John Worley, II of Buckingham and Powhatan Counties, Virginia

The first definite mention uncovered for John Worley, Jr. was a patent in the Virginia Land Office Book 20 which recorded that he purchased “250 acres on branches of Skinquarter Creek, Goochland Co.” on January 30, 1741. In June 1742, Thomas Dawson instituted a lawsuit against John Worley for a debt of ten pounds. This case went on for a year, being brought up at most monthly courts. John would fail to appear and the constable would report that he had no goods to confiscate to pay the debt. The court record of May 1743 referred to him as John Worley, Junr., so we are positive this is about the younger of the two Johns. The case was dismissed in June 1743.

It may or may not have had anything to do with the above case, but on June 20, 1743, John Worley, Jr. sold his 250 acres on Skinquarter Creek to William Bass. This deed was proved in court by the above mentioned Thomas Dawson and David Bell in September 1743. I am wondering if he had to sell the land to pay the debt.

Goochland Order Books record one other lawsuit in 1743 involving John Worley, Jr. This time he was the plaintiff against Alexander Warren. William Worley was a witness for his brother John in this suit. William then sued his brother for payment for his attendance at court for four days and was granted one hundred pounds of tobacco.

John, Jr. either made a move to or simply purchased land in Albemarle County as evidenced from a list of surveys that Joshua Fry made in that county between 1 June 1745 and 1 June 1746. This list can be found in the Albemarle County Court House Clerk’s office. The land may have been in what became Buckingham county as there are several familiar names of people that were known to have lived in in that county. At any rate, John Worley, Junr. had a survey made of 386 acres. Unfortunately, the survey seems to be nonexistant, so we don’t know where the land was located. This was just a record of the survey having been made. Other familiar names on the list include James Ford, John Foard, John Chldrs, Peter Salle, and Anthony Benoin.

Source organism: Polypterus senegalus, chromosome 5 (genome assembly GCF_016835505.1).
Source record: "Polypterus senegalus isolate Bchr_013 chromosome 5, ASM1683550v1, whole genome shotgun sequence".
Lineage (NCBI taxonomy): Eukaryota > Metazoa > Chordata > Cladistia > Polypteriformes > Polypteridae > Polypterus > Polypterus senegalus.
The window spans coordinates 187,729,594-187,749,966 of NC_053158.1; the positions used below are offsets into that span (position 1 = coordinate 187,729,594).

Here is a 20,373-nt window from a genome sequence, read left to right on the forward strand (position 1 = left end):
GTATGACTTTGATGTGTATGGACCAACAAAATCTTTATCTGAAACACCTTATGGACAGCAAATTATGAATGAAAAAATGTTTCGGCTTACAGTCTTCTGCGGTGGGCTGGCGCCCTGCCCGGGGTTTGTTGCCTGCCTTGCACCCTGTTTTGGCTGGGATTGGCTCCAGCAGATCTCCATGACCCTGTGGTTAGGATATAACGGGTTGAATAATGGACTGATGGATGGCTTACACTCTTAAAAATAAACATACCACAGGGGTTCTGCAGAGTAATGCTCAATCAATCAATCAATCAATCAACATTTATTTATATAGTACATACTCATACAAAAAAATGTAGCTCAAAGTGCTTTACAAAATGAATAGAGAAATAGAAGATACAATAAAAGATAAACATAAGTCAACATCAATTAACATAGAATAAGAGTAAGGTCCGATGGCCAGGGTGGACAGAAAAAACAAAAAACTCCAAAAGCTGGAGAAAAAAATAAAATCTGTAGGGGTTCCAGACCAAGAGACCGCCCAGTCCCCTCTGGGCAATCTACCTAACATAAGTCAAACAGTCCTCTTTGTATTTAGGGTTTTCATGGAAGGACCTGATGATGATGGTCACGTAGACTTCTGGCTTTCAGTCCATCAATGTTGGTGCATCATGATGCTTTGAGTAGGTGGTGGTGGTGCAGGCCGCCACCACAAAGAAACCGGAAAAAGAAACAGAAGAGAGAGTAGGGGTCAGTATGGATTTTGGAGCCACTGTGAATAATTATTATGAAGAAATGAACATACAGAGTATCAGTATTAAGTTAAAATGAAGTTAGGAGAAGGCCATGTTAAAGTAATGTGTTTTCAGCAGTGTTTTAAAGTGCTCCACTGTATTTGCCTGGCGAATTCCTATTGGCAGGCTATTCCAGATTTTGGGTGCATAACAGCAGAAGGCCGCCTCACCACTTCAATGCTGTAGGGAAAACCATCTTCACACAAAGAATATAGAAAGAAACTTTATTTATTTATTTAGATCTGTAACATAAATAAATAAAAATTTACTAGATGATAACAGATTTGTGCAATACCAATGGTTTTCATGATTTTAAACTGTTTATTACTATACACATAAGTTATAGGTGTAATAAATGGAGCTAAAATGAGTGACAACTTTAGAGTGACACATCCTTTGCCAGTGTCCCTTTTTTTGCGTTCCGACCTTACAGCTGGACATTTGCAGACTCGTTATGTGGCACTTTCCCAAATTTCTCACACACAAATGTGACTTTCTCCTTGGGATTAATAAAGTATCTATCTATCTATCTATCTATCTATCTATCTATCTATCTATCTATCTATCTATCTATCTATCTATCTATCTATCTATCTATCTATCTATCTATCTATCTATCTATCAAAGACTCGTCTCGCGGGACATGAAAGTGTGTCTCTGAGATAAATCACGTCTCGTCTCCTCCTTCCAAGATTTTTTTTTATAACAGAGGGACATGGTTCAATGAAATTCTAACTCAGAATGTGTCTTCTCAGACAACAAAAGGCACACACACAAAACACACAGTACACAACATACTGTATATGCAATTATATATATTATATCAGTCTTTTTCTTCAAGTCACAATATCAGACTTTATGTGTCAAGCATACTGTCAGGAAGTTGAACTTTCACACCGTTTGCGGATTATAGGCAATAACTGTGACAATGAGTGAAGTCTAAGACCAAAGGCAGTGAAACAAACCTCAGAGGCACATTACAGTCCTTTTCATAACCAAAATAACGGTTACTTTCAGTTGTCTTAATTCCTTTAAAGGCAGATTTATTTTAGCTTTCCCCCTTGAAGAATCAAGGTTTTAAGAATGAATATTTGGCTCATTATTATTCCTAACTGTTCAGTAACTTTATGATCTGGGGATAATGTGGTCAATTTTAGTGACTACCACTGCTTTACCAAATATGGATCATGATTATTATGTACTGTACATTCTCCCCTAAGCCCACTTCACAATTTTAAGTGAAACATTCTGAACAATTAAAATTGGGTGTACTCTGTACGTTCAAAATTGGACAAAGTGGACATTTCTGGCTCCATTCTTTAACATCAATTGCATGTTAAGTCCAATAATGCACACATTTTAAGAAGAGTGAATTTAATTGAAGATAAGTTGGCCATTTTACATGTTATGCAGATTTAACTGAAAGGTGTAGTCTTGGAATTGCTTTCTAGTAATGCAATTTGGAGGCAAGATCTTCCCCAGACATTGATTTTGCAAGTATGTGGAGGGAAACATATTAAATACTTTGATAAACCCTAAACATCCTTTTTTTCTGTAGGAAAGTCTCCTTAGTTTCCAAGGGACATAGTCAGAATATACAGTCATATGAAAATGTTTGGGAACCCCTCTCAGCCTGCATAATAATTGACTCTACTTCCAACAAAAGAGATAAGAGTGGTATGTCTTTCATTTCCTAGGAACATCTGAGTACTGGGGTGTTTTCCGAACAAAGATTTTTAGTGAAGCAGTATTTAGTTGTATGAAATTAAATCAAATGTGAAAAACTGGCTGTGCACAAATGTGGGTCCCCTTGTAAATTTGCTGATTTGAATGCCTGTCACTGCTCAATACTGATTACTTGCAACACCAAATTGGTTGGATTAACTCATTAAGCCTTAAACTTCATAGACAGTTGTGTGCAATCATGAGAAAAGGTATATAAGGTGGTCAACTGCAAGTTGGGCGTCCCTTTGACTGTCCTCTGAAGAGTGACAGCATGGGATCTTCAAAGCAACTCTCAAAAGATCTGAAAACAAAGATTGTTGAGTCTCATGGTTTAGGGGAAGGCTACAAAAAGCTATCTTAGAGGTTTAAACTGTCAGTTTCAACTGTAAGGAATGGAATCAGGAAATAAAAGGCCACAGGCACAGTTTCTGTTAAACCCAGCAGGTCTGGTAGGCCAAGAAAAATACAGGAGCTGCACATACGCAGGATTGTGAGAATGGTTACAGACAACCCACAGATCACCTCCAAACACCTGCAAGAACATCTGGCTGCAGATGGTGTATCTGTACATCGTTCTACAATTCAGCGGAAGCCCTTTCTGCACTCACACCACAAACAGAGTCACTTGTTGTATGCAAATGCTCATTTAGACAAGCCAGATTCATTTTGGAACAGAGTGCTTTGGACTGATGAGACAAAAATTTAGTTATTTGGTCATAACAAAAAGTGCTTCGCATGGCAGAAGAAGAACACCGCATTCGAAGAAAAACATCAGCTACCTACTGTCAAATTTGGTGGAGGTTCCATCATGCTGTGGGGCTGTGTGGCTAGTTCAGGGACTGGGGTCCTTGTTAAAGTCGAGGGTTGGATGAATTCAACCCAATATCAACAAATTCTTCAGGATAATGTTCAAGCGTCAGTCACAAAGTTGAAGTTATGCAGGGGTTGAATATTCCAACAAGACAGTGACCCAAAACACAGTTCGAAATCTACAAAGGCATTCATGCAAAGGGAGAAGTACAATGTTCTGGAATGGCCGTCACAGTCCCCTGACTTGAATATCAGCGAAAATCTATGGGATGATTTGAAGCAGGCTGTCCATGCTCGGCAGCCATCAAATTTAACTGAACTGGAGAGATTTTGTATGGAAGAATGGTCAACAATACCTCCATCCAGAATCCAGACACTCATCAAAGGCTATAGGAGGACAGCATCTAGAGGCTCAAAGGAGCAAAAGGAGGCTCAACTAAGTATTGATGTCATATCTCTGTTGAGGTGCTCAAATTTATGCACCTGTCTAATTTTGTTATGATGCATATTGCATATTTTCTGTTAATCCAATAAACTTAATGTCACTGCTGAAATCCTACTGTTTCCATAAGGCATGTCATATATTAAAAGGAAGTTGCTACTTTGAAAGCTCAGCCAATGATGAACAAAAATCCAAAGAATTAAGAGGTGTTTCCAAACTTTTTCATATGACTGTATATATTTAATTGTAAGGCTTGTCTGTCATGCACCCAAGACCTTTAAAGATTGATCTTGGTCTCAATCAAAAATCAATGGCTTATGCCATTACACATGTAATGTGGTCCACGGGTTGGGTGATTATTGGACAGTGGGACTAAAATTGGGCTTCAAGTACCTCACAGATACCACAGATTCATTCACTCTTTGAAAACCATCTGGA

The William and Mary Quarterly records that John Worley the 2nd, John Whorley the 3rd and Joseph Whorley were ordered to be “apprehended” or drafted into the colonial militia on 20 June 1757 by the court at Cumberland County, Virginia. This would have been during the French & Indian War. Eight days later, John Whorley, the 2nd was discharged, presumably for his age or some other disability, while John Whorley, the 3rd and Joseph Worley “were adjudged to be soldiers.” Following this, they were brought into court and “was delivered up to Capt. Poindexter Mosby, to be carried to such place and delivered to such officer as the Governor shall appoint to receive them.”

It was in 1757 that John Worley I died in Cumberland County, Virginia. The date of his death can be narrowed down to between the time he wrote his will on 22 March 1757, and 15 December of that year, when the vestry of Southam Parish appointed “Esther Whirley . . . sexton of South Chapel in the room of John Worley, deceased.” John’s will was probated on 27 March 1758. In the will he gives “to John Worley Jr younger and my grandson the plantation where his father [that would be John Worley Jr or the older] now lives and so to a new line I make according to my own pleasure for the division but my Will is that my son John Worley shall have the sd Plantation during his life but no liberty to sell it nor to rent it.” So, in effect, he bypassed his son, perhaps for reasons best explained by his son’s earlier debts, and left the bulk of his estate to his grandson, John Worley, the 3rd. John also left another grandson, Charles Maxey, the plantation he lived on after the death of his grandmother.

In 1759 John, Joseph, and William Worley were on the tithables list of Cumberland County. John was listed with two tithes; Joseph and William with just themselves as tithable. Joseph and John were on the same page with only Chas. Maxey between them. William was listed a few pages away between Francis Farley and Thos. Watkins. This William would have been the brother of John Worley, Jr.

John Worley witnessed the will of Thomas Gibson, his brother-in-law who was married to his sister, Elizbeth. The will named six sons; Benjamin, Miles, Thomas, William, John and James. Executors named were his wife, Elizabeth, and a friend, Joseph Baugh. Other witnesses were John Watkins and Joseph Baugh. There is a possibility that this could have been John III.

John Worley and his brother William took the oath of allegiance at Powhatan, Virginia on 19 July 1777, renouncing allegiance to King George. Sometime after that date but before 16 April 1778, John Worley, Jr. died. We are fairly certain of that because on the latter date John Worley of Buckingham County sold 100 acres of land in Powhatan County to John Moseley. Since his father was given the land for his lifetime with no authority to sell it, it must have been a sale made after the death of John Jr.